There is a fascinating post up on Colins Ghost (in my opinion one of the best, well written blogs out there) on how the pari-mutuel system came to be. It is an amazing account on how it was not embraced immediately, and how it became mainstream.
Back in 1908: "The public is gradually becoming impressed with the fact that the average of odds returned through the machines is better than formerly, when the books were in operation."
It seems that bookmakers, if you were out to bet $2, would not give you a very good price (probably not unlike today in the UK and elsewhere, where bookies have a high take on longshots). It does appear that way back over 100 years ago, bettors were looking at prices as a part of their wagering.
Of particular significance, was that price. Yes folks, the takeout was 5%.
"When Kentucky initiated the mutuel system after 1906, the takeout stood at 5% — a figure that seems quaint today."
Oh my, what we'd be betting with 5% takeout. I have spot plays that are 0.90ROI and are red light plays. They would become immediate green light plays with a low takeout. Instead I don't bet.
Gambling expert Wil Cummings said in his report to the industry in 2003: "the racing industry fails to understand that when raising takeout the $100 bet will not be $100 anymore." In 1908 they knew what to do. It is a damn shame we got "progressive".
I'll leave it to a talented scribe to sum it up. From Colins Ghost: "As wagering evolves in places where peer-to-peer wagering and bookmaking is permissible, the U.S. remains tied to a system that is conceptually brilliant but has become rigid and stultifying by the political forces that insist on sucking it dry."
Colin has the original DRF story linked, so for a bit of history, check it out!
Thanks for the link and kind words! Kevin
I'm going over there to check it out right now. Colin's Ghost always keeps coming up with the "blasts from the past".
And we know racing needs to go "retro" in many areas.
This is all well and good, and I agree, the takeout needs to be a lot lower.
But how sad is it that even with the confiscatory take, the tracks struggle to make a profit.
What we really need is a 5% takeout, much fewer tracks , much fewer horses. Hong Kong style.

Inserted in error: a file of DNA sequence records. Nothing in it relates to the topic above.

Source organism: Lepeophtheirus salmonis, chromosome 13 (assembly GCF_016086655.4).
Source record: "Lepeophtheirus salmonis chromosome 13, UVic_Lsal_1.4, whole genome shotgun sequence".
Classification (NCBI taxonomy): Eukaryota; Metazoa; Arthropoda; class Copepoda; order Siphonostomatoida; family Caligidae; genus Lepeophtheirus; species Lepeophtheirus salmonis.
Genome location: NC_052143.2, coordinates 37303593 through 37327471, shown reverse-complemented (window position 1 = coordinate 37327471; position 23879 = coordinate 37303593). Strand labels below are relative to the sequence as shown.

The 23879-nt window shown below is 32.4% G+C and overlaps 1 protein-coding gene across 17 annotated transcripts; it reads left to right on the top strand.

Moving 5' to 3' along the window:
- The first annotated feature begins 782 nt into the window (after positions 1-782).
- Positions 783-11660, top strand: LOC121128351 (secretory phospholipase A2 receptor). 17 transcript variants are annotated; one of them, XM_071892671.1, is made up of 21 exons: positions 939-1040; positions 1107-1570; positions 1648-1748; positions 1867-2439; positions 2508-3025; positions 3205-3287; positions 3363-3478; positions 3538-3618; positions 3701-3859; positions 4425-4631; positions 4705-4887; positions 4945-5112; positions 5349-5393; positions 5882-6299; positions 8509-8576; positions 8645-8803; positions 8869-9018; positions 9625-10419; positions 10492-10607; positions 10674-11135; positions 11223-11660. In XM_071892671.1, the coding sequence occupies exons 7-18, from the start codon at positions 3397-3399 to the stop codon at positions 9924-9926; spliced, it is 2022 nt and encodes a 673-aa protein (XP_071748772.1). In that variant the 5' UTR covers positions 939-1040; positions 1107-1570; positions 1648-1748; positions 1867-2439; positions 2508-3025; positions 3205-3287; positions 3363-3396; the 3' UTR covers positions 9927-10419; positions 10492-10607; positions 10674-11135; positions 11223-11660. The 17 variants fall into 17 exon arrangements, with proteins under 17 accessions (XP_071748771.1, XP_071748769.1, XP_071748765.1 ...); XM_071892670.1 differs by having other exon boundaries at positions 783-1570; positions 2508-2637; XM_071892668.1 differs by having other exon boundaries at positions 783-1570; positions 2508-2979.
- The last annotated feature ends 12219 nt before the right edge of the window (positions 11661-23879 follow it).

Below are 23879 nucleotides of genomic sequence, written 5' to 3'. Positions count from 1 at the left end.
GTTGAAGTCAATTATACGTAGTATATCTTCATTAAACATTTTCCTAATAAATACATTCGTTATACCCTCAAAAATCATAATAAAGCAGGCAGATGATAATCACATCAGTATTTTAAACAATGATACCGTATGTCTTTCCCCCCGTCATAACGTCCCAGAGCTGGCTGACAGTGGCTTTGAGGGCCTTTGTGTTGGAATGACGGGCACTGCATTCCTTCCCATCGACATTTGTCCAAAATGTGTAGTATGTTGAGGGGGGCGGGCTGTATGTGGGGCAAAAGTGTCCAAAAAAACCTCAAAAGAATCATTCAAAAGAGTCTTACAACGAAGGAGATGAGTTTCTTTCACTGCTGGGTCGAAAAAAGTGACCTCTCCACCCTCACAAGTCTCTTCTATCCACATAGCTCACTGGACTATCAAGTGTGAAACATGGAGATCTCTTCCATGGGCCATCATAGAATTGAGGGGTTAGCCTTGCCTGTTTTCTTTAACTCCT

The game can't support the farms, the billions in real estate used for tracks, and all the rest on the backs of a dwindling number of horseplayers.
Jim, the takeout may be the problem why tracks struggle to make a profit.
If WalMart charged $100 for a pair of blue jeans, they would struggle to make a profit too.
If Walmart had to compete with Target, K-Mart and Sears at the same time of day, their market share would also be cut.
In other words...there is too much racing.
And we can thank slots for creating more mediocrity from New Mexico to Indiana and along with it, the problems of unwanted racehorses from those relatively weak state-bred programs.
Knight Sky, I'm going to disagree. I think if takeouts are reduced enough everywhere, a whole new slew of bettors would be created, and there wouldn't be too many races.
Cangamble - I respect your view.
But parimutuel wagering has become so passe' that right now in order to go forward, we must cut back to what Jim Davis commented above.
Once horse racing resuscitates itself
only then would we be in a position to "lower the takeout rates everywhere." Currently we are not.
But with every closure of racetracks, farms and reduction of slots infused purses we're getting closer to the point when the racing industry will ask. Let's stop and finally move together or none of us will be here.
I believe that day will happen at least 5 years from now. And that's what hurts - racing moves way too slowly to do anything, including straightening the steering wheel of the skidding, out-of-control vehicle.
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